Canadian doctor’s open letter about Covid-19 contains false claims
An open letter to Alberta’s premier by former heart surgeon Dennis L Modry has been shared on social media as the Canadian province enacted stricter measures aimed at curbing the Covid-19 pandemic. But medical experts say several claims in the letter are false or unproven, and Modry is not currently licensed to practice, according to the College of Physicians and Surgeons of Alberta.
“An Alberta cardio thoracic surgeon chimes in on the government lockdowns. Dr Hinshaw just got called out!” starts a Facebook post sharing the letter, which references Alberta’s chief medical officer Dr Deena Hinshaw.
In mid-December, the province put several new public health measures in place, including a ban on indoor and outdoor social gatherings and mandating mask-wearing indoors. As of December 22, Alberta had the highest number of active coronavirus cases in Canada.
Modry was registered as a physician with the College of Physicians and Surgeons of Alberta (CPSA), but is now listed as “inactive” on the CPSA website. A prominent heart surgeon in the 1980s, his medical career ended amid a multi-million dollar legal battle with Alberta Health Services following his loss of operating privileges in 2013.
“The article suggested Dr Modry is a currently practising physician; however, it’s important to note he is not licensed to practise medicine in Alberta,” CPSA wrote in a statement following the publication of the open letter.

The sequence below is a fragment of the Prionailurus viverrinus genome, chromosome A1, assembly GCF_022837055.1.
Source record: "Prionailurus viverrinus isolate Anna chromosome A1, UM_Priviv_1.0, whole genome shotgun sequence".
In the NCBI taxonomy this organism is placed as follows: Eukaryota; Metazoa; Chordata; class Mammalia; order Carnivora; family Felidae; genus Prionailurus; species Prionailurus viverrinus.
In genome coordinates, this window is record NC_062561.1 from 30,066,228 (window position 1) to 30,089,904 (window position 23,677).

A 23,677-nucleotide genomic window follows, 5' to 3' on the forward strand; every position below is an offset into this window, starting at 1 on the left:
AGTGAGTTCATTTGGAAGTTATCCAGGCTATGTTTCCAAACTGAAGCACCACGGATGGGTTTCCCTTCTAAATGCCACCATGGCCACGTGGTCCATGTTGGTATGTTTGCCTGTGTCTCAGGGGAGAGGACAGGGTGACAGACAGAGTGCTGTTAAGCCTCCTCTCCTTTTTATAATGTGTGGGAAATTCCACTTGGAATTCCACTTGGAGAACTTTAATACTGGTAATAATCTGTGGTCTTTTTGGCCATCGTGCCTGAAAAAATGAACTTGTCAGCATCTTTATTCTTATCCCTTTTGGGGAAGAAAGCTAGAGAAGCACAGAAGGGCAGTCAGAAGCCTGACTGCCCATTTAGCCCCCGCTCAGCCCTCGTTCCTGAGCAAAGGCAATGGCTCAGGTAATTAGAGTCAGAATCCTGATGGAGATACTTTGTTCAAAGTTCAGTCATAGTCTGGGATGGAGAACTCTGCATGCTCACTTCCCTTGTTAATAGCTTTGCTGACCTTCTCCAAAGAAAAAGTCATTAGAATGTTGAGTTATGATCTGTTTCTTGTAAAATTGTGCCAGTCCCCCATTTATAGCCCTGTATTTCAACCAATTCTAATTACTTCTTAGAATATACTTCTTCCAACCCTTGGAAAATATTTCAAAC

“Dr Modry’s specialization was in surgery, he does not have expertise in public health,” the CPSA added.
Dr Barry Pakes, an assistant professor at the University of Toronto’s Dalla Lana School of Public Health, said in an email to AFP that “throughout the pandemic, input from medical specialists in various fields, various health care and other professionals, and the public, all form an important part of decision making."
“However, there is little that is more frustrating and devaluing of the complex and challenging medical specialty of public health and preventive medicine, than to have people who are specialists or experts in other areas provide authoritative advice in the field of public health.”
Intensive care units
In his letter, Modry says that the province is nowhere near its intensive care unit (ICU) capacity, which is misleading.
“We have a base of 176 general adult ICU beds – that’s where a Covid-19 patient would be cared for. As of yesterday, we had 151 Covid-19 patients in ICU. This does not account for the patients who do not have Covid-19. We are planning to expand capacity to 425 ICU beds, province-wide,” an Alberta Health Services spokesman said in an email.
But even if the numbers of Covid-19 patients in ICUs were relatively low, “you still have all the other people who are sick with other things that need ICU beds. At baseline, we are over capacity for inpatient care in all of Canada, so to add an extra 10-15 percent ICU and 20-30 percent in other acute care is an absolute disaster,” the University of Toronto’s Pakes said.
“Currently (December 2020) Covid-19 patients are requiring the equivalent of 2 large community hospitals and 10 community ICUs on top of the usual care for patients with other medical and surgical problems,” the Edmonton Zone Medical Staff Association Pandemic Response Committee wrote in an emailed document.